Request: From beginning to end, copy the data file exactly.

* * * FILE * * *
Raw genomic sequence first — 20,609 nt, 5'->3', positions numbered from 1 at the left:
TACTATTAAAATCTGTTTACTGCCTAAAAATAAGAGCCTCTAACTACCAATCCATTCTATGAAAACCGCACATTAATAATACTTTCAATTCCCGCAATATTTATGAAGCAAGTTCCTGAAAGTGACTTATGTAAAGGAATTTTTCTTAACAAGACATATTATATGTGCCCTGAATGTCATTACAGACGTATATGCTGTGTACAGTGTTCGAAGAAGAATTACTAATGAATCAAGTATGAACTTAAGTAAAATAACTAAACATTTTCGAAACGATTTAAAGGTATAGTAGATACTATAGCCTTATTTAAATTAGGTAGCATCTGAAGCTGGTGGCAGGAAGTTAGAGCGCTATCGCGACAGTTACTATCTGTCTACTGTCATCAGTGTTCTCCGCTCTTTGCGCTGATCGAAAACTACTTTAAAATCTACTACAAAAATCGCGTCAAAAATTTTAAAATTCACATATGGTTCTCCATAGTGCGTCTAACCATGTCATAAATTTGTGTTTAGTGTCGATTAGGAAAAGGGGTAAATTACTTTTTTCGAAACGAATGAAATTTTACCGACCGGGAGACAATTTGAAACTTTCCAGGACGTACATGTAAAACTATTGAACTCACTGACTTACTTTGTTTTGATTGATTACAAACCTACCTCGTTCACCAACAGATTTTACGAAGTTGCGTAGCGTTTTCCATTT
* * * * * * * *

Raw genomic sequence first — 20,609 nt, 5'->3', positions numbered from 1 at the left:
TACTATTAAAATCTGTTTACTGCCTAAAAATAAGAGCCTCTAACTACCAATCCATTCTATGAAAACCGCACATTAATAATACTTTCAATTCCCGCAATATTTATGAAGCAAGTTCCTGAAAGTGACTTATGTAAAGGAATTTTTCTTAACAAGACATATTATATGTGCCCTGAATGTCATTACAGACGTATATGCTGTGTACAGTGTTCGAAGAAGAATTACTAATGAATCAAGTATGAACTTAAGTAAAATAACTAAACATTTTCGAAACGATTTAAAGGTATAGTAGATACTATAGCCTTATTTAAATTAGGTAGCATCTGAAGCTGGTGGCAGGAAGTTAGAGCGCTATCGCGACAGTTACTATCTGTCTACTGTCATCAGTGTTCTCCGCTCTTTGCGCTGATCGAAAACTACTTTAAAATCTACTACAAAAATCGCGTCAAAAATTTTAAAATTCACATATGGTTCTCCATAGTGCGTCTAACCATGTCATAAATTTGTGTTTAGTGTCGATTAGGAAAAGGGGTAAATTACTTTTTTCGAAACGAATGAAATTTTACCGACCGGGAGACAATTTGAAACTTTCCAGGACGTACATGTAAAACTATTGAACTCACTGACTTACTTTGTTTTGATTGATTACAAACCTACCTCGTTCACCAACAGATTTTACGAAGTTGCGTAGCGTTTTCCATTT